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9 examples of tech jargon that must be stopped

9 examples of tech jargon that must be stopped

Close your eyes and picture this scenario. You are sitting at your desk trying to do your work and you overhear the following:

Colleague 1: Hey, glad I caught you after the meeting, coz we needed to take our convo offline. Do you have 5?
Colleague 2: Sure, but can we GSD I have a hard-stop at 3pm
Colleague 1: Thinking outside the paradigm, I think we need to green-field that role STAT!
Colleague 2: Word. We need to action that pronto. I’ll buzz HR

If you’re not bleeding from the ears after hearing that, then you’re clearly made of strong stuff. The overuse of tech jargon isn’t just annoying, but it achieves the opposite of a good communication. It confuses, it isolates and if you’re really over-doing things, it makes people deeply weary of being in your vicinity, let alone doing business with you. And while the above example portrays some fairly hackneyed corporate speak, every industry is guilty of indulging in it.

In tech circles, it can become difficult because a lot of the products and their processes have very tech-specific jargon. Yet chances are it’s not only Mensa-certified wizards who are using your software. At its best, great technology should make life better, simpler and more enjoyable for your ideal customer. Technology can feel intimidating for the layman, so it’s your job to clearly communicate:

  • How easy it is for them to use your product
  • What benefit they will get from your product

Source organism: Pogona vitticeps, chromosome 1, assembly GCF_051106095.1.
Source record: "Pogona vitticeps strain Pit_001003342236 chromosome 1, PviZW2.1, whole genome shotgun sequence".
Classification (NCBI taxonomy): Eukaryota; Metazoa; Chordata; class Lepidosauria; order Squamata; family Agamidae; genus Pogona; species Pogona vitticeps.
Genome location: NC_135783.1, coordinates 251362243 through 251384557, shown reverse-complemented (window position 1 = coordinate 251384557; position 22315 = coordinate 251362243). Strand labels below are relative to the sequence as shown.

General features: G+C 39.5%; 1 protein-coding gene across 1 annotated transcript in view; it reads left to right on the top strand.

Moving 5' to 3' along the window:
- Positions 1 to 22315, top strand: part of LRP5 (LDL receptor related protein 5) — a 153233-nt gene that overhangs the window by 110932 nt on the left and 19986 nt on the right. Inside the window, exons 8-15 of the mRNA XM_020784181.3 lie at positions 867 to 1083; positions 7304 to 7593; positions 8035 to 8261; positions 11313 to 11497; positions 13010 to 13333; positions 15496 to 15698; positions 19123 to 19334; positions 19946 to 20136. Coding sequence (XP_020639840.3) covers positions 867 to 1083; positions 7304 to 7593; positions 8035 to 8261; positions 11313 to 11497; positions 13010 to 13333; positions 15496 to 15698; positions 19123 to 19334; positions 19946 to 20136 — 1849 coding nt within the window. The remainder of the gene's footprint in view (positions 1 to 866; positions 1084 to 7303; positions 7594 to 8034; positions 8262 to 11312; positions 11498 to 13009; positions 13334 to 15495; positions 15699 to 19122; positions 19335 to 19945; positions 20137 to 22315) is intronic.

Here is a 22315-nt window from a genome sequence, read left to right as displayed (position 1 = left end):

The problem is that many tech companies fail at the very first hurdle: their preliminary communications. When customers undertake their research, many times they don’t get the above questions answered for them, rather they get an impenetrable number of standard product features and no discussions on the benefits that are relevant to that prospect.

For example, on a tech website, many elements are important, but the way you talk about your product is vital to attract and convert leads. A key part of this is really considering your choice of words. If you know who your ideal customer is, then you need to think about whether your choice of words will connect with them. (Here’s a hint, in many instances jargon will not connect with them.)

While there are many examples of unappealing jargon and eye-twitch inducing acronyms, today we’ve narrowed it down to 9 examples. If you’ve got them on your website or you're using them in any of your correspondence, be it client meetings, emails, social media or blog content, you need to sit yourself down and have a long, hard think about things.

1. Acronyms or Acro-sins?

Ok, this one isn’t a word, but it still manages to grind our gears. Acronyms are abbreviating words to the first letter of each word in the phrase. And yes shortening words to the handy acronyms can be useful and fluid, especially when an acronym is very well known. No-one wants to write Customer Relationship Management every single time, when CRM is perfectly adequate if you are writing for a marketing-savvy audience. If you are unsure whether your customer would know whether your customer get the acronym, err on the side of caution. Accepted wisdom suggests that you spell it out first. For example:

  • Business Intelligence Systems (BIS)
  • Artificial Intelligence (AI)